2. These debt instruments would be subordinate to the share insurance fund and thus provide additional protection to the NCUSIF. They would therefore be counted as part of a credit union's capital base for purposes of prompt corrective action (PCA) rules, which are designed to minimize losses to the share insurance fund. Without access to such funds, well-run credit unions of various types and sizes may at times be unable to accept normal, healthy growth because of PCA rules. Access to additional sources of protection for the share insurance fund would not constrain growth to the sometimes slow accumulation of retained earnings.
3. These debt instruments would confer no voting or control rights to the holders.
4. To the extent credit unions may wish to issue new forms of equity to their members, they would be structured in such a way as not to violate the one-member, one-vote nature of credit union governance. Either an equal amount of equity could be required of all members, or special, nonvoting equity certificates could be sold to those members wishing to purchase them.

ABA Assertion: The amendment may have a negative impact on the ability of low-income credit unions to attract capital. The amendment, they say, would force these low-income credit unions to compete with other credit unions for the "pool" of capital currently available to such low-income institutions.

CUNA Response: The truth of the matter is that low-income credit unions obtain their secondary capital from an entirely different "pool" of investors from that which other credit unions would tap. More specifically:

1. Investors that provide low-income credit unions with secondary capital generally fall into one of two categories: those attempting to fulfill a social mission, and those trying to comply with regulations such as CRA requirements. The former group includes charitable trusts, foundations, and faith-based organizations. The latter are primarily banks attempting to meet CRA requirements.
2. Clearly, neither of these two groups would substitute their secondary capital investments in low-income credit unions for investments in some other type of credit union. Doing so would not help them accomplish their social or regulatory goals.
3. Investors in the subordinated debt issues of mainstream credit unions would likely be those seeking attractive market returns on investments based on their analysis of the financial condition of the issuing credit union.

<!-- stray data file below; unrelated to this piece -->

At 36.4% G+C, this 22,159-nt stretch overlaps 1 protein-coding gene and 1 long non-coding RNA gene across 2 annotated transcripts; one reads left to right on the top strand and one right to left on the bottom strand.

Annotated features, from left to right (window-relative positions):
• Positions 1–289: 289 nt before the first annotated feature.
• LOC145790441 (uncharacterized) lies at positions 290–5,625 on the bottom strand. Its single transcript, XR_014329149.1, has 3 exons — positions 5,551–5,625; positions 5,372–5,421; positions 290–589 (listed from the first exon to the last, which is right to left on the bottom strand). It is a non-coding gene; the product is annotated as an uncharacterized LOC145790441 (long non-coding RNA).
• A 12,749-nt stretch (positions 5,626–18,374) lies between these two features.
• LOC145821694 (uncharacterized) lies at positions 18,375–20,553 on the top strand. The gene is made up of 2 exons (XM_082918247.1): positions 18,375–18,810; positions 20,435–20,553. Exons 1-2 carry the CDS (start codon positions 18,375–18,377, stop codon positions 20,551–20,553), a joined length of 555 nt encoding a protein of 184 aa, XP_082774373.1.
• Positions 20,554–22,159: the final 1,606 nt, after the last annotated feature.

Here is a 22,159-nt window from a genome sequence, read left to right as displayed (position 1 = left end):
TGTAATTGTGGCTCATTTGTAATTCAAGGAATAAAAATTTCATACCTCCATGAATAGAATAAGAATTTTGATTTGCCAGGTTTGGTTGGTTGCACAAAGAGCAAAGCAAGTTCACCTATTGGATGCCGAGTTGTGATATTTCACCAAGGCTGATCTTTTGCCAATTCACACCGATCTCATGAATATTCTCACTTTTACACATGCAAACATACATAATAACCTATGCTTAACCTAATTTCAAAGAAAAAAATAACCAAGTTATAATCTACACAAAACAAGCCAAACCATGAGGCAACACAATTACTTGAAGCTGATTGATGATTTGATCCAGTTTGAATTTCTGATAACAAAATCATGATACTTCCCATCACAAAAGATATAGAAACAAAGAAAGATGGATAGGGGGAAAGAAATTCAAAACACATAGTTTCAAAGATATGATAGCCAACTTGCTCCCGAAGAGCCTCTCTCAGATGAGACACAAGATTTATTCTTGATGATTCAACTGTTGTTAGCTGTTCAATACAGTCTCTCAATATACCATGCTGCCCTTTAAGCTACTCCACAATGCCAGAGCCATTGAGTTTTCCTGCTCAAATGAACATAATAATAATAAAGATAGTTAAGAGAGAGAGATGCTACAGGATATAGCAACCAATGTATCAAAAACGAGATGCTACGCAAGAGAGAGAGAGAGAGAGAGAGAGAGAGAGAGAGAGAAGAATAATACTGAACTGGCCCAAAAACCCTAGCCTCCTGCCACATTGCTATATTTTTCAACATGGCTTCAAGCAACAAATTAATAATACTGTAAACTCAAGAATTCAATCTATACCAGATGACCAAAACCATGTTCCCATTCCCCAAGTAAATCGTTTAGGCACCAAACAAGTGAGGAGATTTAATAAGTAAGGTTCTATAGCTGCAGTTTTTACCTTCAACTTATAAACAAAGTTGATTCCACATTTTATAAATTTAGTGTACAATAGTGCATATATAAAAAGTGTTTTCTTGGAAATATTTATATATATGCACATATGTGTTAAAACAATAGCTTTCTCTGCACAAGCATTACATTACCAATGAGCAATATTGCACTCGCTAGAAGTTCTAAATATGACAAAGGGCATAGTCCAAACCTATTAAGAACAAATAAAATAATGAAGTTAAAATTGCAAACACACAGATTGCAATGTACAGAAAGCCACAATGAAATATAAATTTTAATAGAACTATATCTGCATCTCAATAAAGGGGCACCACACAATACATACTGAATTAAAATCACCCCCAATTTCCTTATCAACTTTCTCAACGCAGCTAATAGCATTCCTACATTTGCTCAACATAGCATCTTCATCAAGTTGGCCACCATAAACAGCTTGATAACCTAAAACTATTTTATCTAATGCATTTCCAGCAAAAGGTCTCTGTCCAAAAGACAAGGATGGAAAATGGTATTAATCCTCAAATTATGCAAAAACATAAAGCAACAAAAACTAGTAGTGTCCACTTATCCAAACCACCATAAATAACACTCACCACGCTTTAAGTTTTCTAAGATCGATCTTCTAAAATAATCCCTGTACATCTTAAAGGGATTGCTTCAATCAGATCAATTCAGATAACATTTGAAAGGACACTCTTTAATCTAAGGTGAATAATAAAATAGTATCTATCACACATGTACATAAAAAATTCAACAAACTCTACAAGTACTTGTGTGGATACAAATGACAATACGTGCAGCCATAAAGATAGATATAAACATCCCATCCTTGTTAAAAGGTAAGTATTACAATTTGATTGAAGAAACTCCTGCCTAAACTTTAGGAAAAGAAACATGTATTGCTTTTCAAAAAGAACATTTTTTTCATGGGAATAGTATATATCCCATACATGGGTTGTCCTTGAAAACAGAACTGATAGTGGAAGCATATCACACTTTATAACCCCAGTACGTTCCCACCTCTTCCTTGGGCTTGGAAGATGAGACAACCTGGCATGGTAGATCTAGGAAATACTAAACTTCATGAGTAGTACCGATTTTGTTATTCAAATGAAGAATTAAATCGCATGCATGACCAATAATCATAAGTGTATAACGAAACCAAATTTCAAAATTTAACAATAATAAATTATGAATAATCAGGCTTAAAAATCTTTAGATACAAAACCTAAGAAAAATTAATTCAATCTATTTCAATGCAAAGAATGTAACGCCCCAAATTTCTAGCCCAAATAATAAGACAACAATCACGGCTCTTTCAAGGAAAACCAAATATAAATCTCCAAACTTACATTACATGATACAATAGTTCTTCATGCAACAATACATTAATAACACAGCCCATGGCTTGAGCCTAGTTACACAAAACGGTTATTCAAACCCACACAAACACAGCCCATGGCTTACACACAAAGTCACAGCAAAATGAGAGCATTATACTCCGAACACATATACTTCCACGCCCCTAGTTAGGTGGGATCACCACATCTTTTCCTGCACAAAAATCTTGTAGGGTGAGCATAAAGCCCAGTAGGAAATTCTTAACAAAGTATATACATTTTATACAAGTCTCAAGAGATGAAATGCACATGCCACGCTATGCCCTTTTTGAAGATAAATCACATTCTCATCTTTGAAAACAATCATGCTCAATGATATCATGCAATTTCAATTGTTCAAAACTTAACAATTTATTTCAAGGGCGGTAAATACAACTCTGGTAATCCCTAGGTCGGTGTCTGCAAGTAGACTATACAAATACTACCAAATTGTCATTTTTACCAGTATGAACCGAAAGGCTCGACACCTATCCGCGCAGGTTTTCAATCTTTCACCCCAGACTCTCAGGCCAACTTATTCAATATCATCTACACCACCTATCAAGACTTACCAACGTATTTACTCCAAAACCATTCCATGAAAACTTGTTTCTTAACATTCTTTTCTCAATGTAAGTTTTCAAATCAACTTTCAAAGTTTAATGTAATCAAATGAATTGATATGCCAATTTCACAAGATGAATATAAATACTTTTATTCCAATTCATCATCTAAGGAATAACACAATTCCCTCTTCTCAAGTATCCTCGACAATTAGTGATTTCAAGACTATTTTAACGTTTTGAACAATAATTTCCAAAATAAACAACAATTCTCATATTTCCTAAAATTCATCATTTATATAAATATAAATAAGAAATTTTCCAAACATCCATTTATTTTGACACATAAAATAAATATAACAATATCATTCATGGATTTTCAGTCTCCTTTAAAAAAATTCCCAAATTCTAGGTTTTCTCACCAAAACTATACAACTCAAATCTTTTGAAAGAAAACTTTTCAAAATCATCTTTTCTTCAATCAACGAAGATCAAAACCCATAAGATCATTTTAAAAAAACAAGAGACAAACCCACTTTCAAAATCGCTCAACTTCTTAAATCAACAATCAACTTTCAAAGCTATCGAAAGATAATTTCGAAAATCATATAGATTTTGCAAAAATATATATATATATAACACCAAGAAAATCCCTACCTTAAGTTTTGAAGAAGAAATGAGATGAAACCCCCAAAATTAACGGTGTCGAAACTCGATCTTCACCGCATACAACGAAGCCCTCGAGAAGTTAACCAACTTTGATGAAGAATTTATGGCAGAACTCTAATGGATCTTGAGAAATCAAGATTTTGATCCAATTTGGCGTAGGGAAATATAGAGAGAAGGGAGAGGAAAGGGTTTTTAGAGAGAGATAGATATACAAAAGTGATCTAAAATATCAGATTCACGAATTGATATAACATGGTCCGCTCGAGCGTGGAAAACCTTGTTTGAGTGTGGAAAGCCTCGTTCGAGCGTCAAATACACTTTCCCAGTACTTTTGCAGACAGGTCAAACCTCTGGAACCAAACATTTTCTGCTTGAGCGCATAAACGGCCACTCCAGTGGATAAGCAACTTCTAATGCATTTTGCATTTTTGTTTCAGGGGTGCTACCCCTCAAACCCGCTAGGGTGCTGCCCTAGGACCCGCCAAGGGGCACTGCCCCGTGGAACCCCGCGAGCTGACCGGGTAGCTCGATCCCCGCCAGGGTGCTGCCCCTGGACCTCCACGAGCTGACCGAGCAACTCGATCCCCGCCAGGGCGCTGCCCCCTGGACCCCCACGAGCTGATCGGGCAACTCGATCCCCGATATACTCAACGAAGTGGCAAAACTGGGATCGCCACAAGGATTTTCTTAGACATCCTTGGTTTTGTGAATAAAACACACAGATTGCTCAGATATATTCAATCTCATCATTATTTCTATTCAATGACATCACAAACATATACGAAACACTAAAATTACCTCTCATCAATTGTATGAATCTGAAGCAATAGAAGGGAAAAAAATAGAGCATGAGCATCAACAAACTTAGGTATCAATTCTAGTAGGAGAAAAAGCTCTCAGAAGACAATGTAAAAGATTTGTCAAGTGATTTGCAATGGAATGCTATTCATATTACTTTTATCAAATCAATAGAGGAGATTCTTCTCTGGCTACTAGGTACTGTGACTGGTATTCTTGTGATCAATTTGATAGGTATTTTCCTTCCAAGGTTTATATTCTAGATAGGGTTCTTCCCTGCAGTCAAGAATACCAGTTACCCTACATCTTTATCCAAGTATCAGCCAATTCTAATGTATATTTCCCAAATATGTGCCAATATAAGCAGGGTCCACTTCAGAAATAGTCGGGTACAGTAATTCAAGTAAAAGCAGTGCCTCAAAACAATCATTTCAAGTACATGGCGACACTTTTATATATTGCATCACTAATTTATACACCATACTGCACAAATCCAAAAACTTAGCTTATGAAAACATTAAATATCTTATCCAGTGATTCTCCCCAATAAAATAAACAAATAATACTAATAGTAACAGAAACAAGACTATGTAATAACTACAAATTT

ABA Assertion: The ABA asserts that Congress, in enacting the Credit Union Membership Access Act, specifically prohibited credit unions from issuing capital stock and relying on anything other than retained earnings.

CUNA Response: The ABA inaccurately portrays the issue of secondary capital for credit unions that are not low-income as one that Congress fully considered during its deliberations of the Credit Union Membership Access Act in 1998 and rejected. This is simply false. As the legislative history of the CUMAA indicates, Congress did not focus on the authority for natural person credit unions that are not low-income to issue secondary capital.

1. The ABA points to a single provision in a Senate Banking Committee report [Rept. No. 105-193, page 12] as proof that Congress "specifically reinforced its view" that credit unions may not issue capital stock. The language cited, which is in the Federal Credit Union Act, is taken out of context to distort its relevance. Only when read with the previous subsection is the intent of this language clear (12 USC 1790d(b)(1)(A);(B)). Under that language, Congress directed the NCUA Board to develop a PCA system that was comparable to Section 38 of the FDIC Act, while taking into account that, at the time CUMAA was enacted (as now) credit unions did not issue capital stock and their only method of building net worth is through retained earnings. When read as Congress intended, it is clear that the language cited is descriptive and not prohibitive. Had Congress intended to prohibit secondary capital for credit unions it would have included a clear directive to this effect in the statute.
2. The ABA also erroneously states that the same safety and soundness rules that apply to credit unions apply to banks. In fact, credit union PCA requirements are more stringent as credit unions are the only federally regulated financial institutions that have net worth levels, such as well-capitalized and adequately capitalized, specifically delineated in the statute. These levels are higher than the capital requirements imposed by regulation on banks.

In summary, the ABA has once again demonstrated that it will automatically oppose attempts by others to improve service to the consumer, and will use misleading and inaccurate information to do so. The Sherman amendment is not only germane to deposit insurance, it would strengthen what is already an incredibly safe fund for credit unions, while enabling credit union members to reap the benefit of even greater service.

Sincerely,
Daniel A. Mica
President & CEO

cc: Members of the House Financial Services Committee